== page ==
Afterward, the council passed a resolution honoring Mayor Leonis C. Malburg, 76, grandson of one of the city’s founders, for his longevity in office. Letters of congratulations from members of Congress and other California leaders were presented and read to applause.
“I got my 50 years now, and I survived, health-wise and otherwise,” Malburg said. “And I beat my dear grandfather, John Leonis, who had 45 years in the city ... by five years.”
Vernon is unique.
The city’s motto is “exclusively industrial,” and that is almost literally true.
The city is five square miles of low-slung industrial and commercial buildings, laced with railroad tracks. Green space is nearly nonexistent. Among the few splashes of color is the landmark mural of farm animals on the side of the Farmer John pork processing plant.
About 44,000 people work in the city. But only 93 live there, according to the latest census estimate. Nearly all live in heavily subsidized city-owned housing.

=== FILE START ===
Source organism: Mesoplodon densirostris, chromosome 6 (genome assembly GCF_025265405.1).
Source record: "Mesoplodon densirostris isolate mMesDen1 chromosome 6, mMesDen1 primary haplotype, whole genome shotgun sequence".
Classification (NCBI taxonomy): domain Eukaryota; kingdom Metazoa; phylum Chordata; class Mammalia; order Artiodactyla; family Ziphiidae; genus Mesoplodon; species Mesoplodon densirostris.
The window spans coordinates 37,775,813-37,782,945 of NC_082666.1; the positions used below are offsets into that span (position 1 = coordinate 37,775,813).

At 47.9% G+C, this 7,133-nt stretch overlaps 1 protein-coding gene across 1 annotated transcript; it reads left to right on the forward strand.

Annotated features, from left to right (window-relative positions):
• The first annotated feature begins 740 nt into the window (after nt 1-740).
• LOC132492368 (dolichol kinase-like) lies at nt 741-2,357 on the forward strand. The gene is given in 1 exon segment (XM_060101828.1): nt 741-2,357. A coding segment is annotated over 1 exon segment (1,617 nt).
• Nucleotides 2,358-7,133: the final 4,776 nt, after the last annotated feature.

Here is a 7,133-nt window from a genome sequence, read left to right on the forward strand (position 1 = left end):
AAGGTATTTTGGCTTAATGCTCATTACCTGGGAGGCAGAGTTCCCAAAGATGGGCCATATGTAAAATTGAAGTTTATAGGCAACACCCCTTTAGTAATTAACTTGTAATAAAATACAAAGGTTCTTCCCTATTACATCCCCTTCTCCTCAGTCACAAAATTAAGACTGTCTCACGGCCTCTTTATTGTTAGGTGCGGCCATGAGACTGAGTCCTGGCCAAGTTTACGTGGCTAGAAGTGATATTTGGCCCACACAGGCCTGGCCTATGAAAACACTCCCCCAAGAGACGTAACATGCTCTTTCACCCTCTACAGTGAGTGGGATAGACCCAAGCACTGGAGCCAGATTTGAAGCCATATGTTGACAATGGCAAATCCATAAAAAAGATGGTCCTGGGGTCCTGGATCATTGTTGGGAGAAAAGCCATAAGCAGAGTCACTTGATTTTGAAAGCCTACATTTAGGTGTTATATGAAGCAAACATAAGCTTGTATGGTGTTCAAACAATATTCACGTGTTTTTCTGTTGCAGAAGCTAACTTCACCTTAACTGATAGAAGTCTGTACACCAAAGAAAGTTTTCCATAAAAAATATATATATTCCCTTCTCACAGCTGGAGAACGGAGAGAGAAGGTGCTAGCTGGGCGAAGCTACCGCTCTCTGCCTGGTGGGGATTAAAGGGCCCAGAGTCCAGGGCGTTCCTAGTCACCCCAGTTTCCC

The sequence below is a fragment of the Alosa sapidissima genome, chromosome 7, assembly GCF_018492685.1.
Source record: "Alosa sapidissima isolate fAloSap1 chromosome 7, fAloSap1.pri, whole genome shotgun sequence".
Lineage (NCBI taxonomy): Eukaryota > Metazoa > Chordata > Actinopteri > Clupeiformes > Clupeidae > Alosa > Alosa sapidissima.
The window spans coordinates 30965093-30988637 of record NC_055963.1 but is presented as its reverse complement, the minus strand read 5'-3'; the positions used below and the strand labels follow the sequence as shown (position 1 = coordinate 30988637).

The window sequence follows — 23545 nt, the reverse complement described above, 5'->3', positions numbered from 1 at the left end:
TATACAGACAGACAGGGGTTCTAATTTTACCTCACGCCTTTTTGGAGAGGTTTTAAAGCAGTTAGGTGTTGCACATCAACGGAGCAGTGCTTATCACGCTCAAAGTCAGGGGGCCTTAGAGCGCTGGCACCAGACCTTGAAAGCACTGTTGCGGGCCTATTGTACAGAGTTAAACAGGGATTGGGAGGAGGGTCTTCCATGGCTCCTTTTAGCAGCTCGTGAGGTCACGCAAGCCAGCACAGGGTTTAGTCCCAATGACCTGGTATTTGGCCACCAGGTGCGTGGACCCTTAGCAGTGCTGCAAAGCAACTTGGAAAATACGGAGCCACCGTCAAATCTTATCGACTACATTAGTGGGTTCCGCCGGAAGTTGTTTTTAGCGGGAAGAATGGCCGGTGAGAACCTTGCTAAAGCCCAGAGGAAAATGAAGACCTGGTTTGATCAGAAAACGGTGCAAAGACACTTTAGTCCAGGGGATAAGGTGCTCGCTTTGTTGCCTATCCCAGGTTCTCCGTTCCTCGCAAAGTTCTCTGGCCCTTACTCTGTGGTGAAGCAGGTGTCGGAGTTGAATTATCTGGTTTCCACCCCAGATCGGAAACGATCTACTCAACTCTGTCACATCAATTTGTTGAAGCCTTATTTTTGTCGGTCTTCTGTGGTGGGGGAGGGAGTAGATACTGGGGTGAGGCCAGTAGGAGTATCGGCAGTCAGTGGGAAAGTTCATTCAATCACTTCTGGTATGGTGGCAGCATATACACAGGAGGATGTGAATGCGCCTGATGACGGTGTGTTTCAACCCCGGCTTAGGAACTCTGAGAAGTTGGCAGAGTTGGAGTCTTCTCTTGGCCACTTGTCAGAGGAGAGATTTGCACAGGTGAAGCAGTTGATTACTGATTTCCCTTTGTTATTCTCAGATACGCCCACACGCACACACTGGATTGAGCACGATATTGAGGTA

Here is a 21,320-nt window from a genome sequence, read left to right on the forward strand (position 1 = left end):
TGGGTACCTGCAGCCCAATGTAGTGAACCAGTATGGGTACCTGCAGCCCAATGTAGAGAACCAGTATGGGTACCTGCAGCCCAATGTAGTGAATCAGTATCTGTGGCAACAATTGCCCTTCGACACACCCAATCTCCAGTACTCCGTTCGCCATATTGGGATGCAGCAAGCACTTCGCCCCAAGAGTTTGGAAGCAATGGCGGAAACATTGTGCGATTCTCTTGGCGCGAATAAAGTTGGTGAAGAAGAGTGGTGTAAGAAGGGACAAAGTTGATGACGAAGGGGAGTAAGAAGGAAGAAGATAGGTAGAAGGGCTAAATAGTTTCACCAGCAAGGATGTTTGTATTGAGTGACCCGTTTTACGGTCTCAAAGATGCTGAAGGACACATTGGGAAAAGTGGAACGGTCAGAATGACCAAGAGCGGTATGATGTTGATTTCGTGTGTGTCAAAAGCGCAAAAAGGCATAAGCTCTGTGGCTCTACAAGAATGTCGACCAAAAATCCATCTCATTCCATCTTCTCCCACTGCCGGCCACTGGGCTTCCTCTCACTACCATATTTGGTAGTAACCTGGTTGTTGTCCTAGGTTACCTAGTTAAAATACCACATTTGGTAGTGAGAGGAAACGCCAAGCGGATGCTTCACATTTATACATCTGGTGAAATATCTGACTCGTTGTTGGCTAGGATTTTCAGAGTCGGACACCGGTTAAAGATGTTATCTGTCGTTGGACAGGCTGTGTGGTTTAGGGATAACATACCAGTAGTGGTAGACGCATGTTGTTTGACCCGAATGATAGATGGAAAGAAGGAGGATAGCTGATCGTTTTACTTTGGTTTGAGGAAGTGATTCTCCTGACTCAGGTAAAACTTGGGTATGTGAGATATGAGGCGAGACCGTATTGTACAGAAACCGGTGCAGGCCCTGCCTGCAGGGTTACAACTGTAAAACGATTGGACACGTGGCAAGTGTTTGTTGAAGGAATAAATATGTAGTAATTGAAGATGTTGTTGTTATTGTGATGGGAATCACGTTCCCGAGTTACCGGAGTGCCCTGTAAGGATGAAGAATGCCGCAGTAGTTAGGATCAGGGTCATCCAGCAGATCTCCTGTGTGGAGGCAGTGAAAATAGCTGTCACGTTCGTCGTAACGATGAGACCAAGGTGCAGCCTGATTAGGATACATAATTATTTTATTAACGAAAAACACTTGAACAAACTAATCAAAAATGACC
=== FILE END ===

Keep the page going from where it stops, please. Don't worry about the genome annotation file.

The lack of residents means the city doesn’t have to offer as many services as more populous cities. But it has considerable revenue. The city has its own police, fire and health departments and municipal utilities that generate tens of millions of dollars selling electricity and gas to local industries. The money has helped provide lucrative careers for a small group of city officials, most notably former City Administrator Bruce V. Malkenhorst Sr., whose son, Bruce Malkenhorst Jr., is the acting city clerk.
The senior Malkenhorst, who collected nearly $600,000 in salary, bonuses and payments for unused vacation before retiring last year, has been a focus of an investigation by the Los Angeles County district attorney’s Public Integrity Division into misappropriation of public funds, according to court records.
There are fewer than 60 registered voters in Vernon, and almost all are either city employees or related to a city official. All five council members have served at least 30 years in office.
“It’s kind of a fiefdom,” said Philip Reavis, 65, a former Vernon Chamber of Commerce president who ran for office in the city’s last contested election -- in 1980. “This place is a little anomaly that exists, kind of by accident. In the whole state of California, there’s nothing like it.”